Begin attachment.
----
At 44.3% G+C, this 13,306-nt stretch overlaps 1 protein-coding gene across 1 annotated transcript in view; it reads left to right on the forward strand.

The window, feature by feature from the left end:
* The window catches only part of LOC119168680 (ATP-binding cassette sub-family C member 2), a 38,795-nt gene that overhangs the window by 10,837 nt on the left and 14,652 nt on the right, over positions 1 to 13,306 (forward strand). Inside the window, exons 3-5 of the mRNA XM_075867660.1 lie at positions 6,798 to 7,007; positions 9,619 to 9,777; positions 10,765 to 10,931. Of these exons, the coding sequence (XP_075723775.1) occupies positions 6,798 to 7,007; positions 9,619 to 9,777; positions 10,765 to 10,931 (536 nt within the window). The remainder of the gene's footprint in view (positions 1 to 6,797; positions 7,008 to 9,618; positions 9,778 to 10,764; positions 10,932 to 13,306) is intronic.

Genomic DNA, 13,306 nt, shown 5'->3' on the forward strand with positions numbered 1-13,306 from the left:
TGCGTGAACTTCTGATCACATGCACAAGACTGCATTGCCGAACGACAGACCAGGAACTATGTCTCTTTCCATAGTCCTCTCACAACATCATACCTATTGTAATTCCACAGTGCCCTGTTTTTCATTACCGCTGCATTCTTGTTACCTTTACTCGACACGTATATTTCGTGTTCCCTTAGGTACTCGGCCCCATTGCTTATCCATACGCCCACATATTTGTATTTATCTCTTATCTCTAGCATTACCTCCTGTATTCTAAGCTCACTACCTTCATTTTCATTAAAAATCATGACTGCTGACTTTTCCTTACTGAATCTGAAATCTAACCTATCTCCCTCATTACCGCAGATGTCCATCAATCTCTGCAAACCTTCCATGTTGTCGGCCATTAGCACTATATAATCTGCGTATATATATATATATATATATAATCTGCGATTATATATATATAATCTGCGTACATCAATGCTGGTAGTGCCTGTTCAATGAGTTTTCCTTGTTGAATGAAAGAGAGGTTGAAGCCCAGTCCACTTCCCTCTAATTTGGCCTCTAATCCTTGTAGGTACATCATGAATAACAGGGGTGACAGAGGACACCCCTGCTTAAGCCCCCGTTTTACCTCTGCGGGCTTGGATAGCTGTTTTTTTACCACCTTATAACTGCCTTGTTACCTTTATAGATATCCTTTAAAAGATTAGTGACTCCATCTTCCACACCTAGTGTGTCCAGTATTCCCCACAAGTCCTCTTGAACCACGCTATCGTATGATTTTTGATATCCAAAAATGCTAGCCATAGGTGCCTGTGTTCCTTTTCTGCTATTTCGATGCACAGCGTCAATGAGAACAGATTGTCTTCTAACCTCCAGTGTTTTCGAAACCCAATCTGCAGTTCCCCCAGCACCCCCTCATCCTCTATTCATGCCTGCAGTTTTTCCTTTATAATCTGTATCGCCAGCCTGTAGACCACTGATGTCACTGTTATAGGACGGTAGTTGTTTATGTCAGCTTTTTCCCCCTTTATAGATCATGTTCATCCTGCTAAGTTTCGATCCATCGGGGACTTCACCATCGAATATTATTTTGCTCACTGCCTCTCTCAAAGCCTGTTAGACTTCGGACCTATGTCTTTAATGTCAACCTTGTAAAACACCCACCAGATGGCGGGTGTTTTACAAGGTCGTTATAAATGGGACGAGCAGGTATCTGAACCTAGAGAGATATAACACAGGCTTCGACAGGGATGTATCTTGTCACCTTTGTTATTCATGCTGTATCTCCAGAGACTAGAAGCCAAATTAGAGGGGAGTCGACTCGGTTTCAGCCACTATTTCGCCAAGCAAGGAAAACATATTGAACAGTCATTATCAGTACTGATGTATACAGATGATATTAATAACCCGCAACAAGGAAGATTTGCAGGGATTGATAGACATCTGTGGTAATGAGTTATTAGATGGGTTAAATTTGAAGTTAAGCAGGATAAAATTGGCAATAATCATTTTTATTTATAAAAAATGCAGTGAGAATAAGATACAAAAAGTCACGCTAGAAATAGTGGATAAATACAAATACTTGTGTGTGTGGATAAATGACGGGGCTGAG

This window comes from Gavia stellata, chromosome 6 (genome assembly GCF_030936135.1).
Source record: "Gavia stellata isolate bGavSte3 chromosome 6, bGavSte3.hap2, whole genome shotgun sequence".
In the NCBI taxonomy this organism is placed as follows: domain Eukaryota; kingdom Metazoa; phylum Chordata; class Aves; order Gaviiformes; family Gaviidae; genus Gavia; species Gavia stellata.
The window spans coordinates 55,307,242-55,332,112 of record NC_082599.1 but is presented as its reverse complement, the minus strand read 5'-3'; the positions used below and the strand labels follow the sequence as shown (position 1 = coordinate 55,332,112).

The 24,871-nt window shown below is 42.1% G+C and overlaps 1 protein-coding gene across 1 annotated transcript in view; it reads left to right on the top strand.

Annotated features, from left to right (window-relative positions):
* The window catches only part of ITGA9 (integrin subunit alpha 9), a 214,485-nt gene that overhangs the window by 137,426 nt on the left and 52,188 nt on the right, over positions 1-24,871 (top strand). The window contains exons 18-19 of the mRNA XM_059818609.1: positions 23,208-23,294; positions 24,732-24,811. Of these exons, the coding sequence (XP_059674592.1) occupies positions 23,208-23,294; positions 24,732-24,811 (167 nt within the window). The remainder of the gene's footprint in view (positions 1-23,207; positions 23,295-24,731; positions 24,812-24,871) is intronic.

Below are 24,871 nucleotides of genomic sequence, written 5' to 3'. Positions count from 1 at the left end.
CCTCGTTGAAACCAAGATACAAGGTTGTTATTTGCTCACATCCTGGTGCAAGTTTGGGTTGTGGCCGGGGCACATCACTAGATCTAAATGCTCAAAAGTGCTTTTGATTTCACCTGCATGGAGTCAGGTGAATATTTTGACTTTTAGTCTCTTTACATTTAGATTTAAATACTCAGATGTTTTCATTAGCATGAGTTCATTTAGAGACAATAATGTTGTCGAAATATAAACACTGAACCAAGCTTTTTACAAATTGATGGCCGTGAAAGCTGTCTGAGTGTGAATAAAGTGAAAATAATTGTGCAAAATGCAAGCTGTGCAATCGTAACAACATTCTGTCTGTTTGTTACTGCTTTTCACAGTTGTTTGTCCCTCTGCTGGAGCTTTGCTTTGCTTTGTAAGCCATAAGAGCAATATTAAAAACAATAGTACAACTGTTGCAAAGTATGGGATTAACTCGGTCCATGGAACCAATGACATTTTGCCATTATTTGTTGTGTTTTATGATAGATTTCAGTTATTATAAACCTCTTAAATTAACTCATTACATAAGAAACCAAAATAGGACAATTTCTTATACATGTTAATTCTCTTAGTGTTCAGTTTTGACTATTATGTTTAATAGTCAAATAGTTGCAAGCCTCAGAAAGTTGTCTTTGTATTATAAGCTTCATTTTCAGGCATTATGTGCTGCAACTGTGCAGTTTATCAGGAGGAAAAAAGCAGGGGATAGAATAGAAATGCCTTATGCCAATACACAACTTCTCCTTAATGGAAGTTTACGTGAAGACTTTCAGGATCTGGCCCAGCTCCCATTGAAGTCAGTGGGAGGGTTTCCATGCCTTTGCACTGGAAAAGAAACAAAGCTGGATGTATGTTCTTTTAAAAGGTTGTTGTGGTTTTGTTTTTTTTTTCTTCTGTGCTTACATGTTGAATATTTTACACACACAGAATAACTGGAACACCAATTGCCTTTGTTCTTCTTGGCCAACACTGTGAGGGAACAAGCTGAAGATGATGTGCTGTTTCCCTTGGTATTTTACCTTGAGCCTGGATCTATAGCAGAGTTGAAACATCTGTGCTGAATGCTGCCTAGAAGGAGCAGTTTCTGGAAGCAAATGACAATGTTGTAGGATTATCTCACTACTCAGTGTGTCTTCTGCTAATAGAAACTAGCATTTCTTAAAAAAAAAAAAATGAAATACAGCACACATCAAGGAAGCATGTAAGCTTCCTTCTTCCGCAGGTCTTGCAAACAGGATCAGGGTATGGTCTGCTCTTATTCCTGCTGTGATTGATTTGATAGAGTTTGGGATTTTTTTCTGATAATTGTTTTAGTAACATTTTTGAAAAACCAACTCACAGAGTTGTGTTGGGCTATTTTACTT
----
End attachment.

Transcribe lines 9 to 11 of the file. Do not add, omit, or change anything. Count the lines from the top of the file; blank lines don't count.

The window spans coordinates 55,307,242-55,332,112 of record NC_082599.1 but is presented as its reverse complement, the minus strand read 5'-3'; the positions used below and the strand labels follow the sequence as shown (position 1 = coordinate 55,332,112).

The 24,871-nt window shown below is 42.1% G+C and overlaps 1 protein-coding gene across 1 annotated transcript in view; it reads left to right on the top strand.

Annotated features, from left to right (window-relative positions):